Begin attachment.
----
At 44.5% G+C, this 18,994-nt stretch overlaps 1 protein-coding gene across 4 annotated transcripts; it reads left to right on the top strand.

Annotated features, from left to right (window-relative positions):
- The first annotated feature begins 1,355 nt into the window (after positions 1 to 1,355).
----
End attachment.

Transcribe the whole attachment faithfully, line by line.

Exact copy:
At 44.5% G+C, this 18,994-nt stretch overlaps 1 protein-coding gene across 4 annotated transcripts; it reads left to right on the top strand.

Annotated features, from left to right (window-relative positions):
- The first annotated feature begins 1,355 nt into the window (after positions 1 to 1,355).